Last year the Supreme Court emphatically extended its new Confrontation Clause jurisprudence -- abjuring reliance on historically-rooted hearsay exceptions to require in criminal cases that "testimonial" hearsay be kept out unless subject to cross-examination -- to in-court evidence from drug-testing labs. Under the Melendez-Diaz case, the prosecution can no longer admit lab reports but must present live witness testimony as to chain of custody issues and test results. The dissent in Melendez-Diaz predicted that the necessity for live testimony would strain state resources and crime labs around the country.

Not so much, it now appears, at least in the Seventh Circuit. In United States v. Turner, 591 F.3d 928 (7th Cir. 2010), the state crime lab chemist, Hanson, who had run all the tests on a sample of suspected crack cocaine, taken all the test notes, and written the report confirming the nature of the substance was not called by the government at trial because she was on maternity leave. Instead, the government in this distribution case called her supervisor, Block. In testimony that would seem to have flouted the Sixth Amendment and Melendez-Diaz, Block was permitted to testify -- after neutrally describing his lab's equipment and calibration, and the testing protocol for cocaine -- that he had not done any independent testing on the material but had reviewed Hanson's report, Hanson's data charts, and Hanson's handwritten notes, and had reached the same conclusion as had Hanson: the stuff was indeed crack cocaine.

To be sure, Hanson's report, charts, and notes were not literally admitted into evidence, but surely they were virtually admitted through Block's parroting of their contents. Yet, remarkably, the Turner court held that there was no Sixth Amendment violation because those materials were not actually marked as exhibits and handed to the jury and because Block provided the jury with what was "unequivocally" his own opinion. Id at 933. And, by the way said the Turner court, Melendez-Diaz "did not do away with Federal Rule of Evidence 703." Id. at 934.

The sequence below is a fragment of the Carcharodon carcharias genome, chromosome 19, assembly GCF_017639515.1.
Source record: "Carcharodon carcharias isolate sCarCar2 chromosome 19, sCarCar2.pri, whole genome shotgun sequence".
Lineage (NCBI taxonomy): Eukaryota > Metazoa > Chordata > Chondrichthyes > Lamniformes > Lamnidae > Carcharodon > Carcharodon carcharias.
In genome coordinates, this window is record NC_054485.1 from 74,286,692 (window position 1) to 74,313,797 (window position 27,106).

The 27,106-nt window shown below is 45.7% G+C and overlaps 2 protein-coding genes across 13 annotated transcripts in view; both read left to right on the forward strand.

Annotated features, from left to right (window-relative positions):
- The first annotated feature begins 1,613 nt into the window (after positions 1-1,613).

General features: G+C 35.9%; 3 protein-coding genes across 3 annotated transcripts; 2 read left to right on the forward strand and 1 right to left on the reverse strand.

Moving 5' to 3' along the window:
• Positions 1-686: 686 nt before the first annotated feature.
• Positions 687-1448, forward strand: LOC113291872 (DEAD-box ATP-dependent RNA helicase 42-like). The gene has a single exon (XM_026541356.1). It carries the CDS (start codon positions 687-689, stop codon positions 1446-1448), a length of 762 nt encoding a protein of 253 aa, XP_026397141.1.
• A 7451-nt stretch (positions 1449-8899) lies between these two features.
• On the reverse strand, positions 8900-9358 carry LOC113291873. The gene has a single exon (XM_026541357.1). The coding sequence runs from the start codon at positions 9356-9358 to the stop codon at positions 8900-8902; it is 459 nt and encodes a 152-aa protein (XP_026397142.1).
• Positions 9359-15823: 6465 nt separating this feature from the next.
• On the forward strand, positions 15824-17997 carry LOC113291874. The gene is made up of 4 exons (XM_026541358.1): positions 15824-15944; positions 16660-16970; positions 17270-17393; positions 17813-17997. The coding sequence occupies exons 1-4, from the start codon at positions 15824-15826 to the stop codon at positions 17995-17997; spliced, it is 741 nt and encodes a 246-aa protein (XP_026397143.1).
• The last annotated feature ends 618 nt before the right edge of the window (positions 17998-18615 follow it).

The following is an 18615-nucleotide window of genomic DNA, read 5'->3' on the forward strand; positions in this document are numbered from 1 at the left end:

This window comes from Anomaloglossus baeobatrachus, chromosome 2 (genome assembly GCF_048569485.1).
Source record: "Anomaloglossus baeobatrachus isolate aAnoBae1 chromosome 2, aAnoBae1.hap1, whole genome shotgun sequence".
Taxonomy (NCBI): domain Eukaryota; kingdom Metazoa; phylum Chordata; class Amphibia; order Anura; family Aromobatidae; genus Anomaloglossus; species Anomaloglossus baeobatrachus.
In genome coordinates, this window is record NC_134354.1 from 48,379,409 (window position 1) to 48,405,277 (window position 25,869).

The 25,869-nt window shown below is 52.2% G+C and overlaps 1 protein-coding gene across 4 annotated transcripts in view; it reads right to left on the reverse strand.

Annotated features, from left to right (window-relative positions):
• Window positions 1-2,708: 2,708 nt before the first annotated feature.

The court's last, throw-away comment is particularly noteworthy. FRE 703, of course, generally permits an expert to rely on hearsay in forming and delivering an opinion if the hearsay is of a type reasonably relied upon by experts in that field. That is to say, FRE 703 allowed the kind of testimony offered by Block until Melendez-Diaz said that it didn't, because the Confrontation Clause supersedes any conflicting rule of evidence. Arguably, the Turner decision is result-oriented, reached in order to save a conviction against a seeming constitutional violation. It will be interesting to watch the continued development in the lower courts of Melendez-Diaz as those courts struggle to apply the Supreme Court's bold restatement of the impact of the Sixth Amendment on the admission of hearsay evidence in criminal cases.